by WorldTribune Staff, November 22, 2017
Facebook is continuing to allow discriminatory housing ads a year after an investigation uncovered the issue, a report said.
ProPublica discovered in an investigation last year that people were able to take out housing ads on Facebook that “targeted whites only.” After the investigation, Facebook said it had come up with a system to detect and reject discriminatory ads, but ProPublica reported it re-tested “and found major omissions.”
In a Nov. 21 report, ProPublica said that, last week, it bought dozens of rental housing ads on Facebook and “asked that they not be shown to certain categories of users, such as African Americans, mothers of high school kids, people interested in wheelchair ramps, Jews, expats from Argentina and Spanish speakers.”
All of the groups are protected under the federal Fair Housing Act, which makes it illegal to publish any advertisement “with respect to the sale or rental of a dwelling that indicates any preference, limitation, or discrimination based on race, color, religion, sex, handicap, familial status, or national origin.”
All of the ads purchased by ProPublica were “approved within minutes.”
“The only ad that took longer than three minutes to be approved by Facebook sought to exclude potential renters ‘interested in Islam, Sunni Islam and Shia Islam.’ It was approved after 22 minutes.”
Facebook’s failure to flag and prevent the posting of the ads “revives questions about whether the company is in compliance with federal fair housing rules, as well as about its ability and commitment to police discriminatory advertising on the world’s largest social network,” ProPublica said.
Facebook is widely used for rental listings on pages hosted by real estate brokers, property owners and building managers.
Last year, ProPublica reported it bought a Facebook ad targeting house hunters and it was “able to use Facebook’s features to block the ad from being shown to anyone with an ‘affinity’ for African American, Asian American or Hispanic people. Our ability to narrow the audience based on race raised the question of whether such ads violated the Fair Housing Act.”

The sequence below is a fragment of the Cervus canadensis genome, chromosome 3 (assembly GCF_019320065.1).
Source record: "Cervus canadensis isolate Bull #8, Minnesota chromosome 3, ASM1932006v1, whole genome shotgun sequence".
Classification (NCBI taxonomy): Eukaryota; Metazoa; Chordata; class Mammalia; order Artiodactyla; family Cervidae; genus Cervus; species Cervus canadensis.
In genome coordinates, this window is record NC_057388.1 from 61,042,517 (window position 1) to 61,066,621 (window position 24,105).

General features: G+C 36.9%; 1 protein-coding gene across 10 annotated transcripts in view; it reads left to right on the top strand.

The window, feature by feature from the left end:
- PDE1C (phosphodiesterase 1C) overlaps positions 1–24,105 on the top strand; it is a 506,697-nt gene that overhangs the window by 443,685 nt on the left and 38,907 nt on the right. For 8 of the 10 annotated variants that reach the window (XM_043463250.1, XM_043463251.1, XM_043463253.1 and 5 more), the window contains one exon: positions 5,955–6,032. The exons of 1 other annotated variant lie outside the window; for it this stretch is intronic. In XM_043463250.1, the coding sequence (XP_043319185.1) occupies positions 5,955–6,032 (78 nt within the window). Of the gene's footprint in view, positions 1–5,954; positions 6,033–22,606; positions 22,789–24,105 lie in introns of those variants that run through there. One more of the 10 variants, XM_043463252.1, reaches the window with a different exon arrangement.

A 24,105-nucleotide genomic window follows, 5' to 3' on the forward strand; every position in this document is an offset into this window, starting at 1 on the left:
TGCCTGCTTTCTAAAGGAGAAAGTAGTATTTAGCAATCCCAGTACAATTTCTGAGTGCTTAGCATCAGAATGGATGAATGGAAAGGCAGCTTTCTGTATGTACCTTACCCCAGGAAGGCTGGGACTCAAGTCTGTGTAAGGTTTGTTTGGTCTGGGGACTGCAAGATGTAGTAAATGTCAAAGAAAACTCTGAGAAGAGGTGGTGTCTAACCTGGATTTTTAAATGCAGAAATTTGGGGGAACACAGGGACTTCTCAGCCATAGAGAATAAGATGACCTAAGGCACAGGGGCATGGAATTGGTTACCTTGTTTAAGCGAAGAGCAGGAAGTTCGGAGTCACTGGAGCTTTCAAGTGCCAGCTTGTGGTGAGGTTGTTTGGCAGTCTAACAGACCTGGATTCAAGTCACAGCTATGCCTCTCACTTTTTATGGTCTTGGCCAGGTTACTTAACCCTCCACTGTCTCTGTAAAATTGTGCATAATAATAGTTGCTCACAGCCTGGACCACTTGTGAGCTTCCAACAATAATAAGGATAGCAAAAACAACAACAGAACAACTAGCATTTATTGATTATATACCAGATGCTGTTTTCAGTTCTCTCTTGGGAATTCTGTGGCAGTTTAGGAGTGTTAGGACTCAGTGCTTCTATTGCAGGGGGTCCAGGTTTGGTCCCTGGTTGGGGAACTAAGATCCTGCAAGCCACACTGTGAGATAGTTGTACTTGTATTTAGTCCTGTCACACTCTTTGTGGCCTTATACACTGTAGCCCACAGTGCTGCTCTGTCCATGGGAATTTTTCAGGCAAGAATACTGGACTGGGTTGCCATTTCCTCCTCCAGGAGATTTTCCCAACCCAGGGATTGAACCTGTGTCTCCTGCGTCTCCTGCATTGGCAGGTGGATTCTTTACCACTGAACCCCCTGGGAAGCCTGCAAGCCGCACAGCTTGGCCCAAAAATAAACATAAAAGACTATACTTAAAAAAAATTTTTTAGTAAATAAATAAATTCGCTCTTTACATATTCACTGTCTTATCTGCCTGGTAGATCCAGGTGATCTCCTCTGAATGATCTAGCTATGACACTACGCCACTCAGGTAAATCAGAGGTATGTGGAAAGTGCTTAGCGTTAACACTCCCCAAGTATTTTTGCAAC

After ProPublica’s article appeared in the fall of 2016, Facebook said it would build an automated system to spot ads that illegally discriminate. “We take these issues seriously,” Facebook Vice President Erin Egan wrote in a blog post. “Discriminatory advertising has no place on Facebook.”
Facebook announced in February it was rolling out the system.
In September, ProPublica reported that Facebook’s ad targeting system allowed buyers to reach people who identified themselves as “Jew haters” and other anti-Semitic categories. Facebook pledged to remove the offending categories and to hire thousands more employees to enforce its ad policies.
ProPublica continued its investigation into “whether the ability to buy discriminatory housing ads had really been addressed. So we set out to buy an advertisement with the exact same targeting parameters as the ad we bought last year. The ad promoted a fictional apartment for rent and was targeted at people living in New York, ages 18-65, who were house hunting and likely to move. We asked Facebook not to show the ad to people categorized under the ‘multicultural affinity’ of Hispanic, African American or Asian American.
“The only changes from last year that we could identify in Facebook’s ad buying system was that the category called ‘Ethnic Affinity’ had been renamed ‘Multicultural Affinity’ and was no longer part of ‘Demographics.’ It is now designated as part of ‘Behaviors.’
“Our ad was approved within minutes.”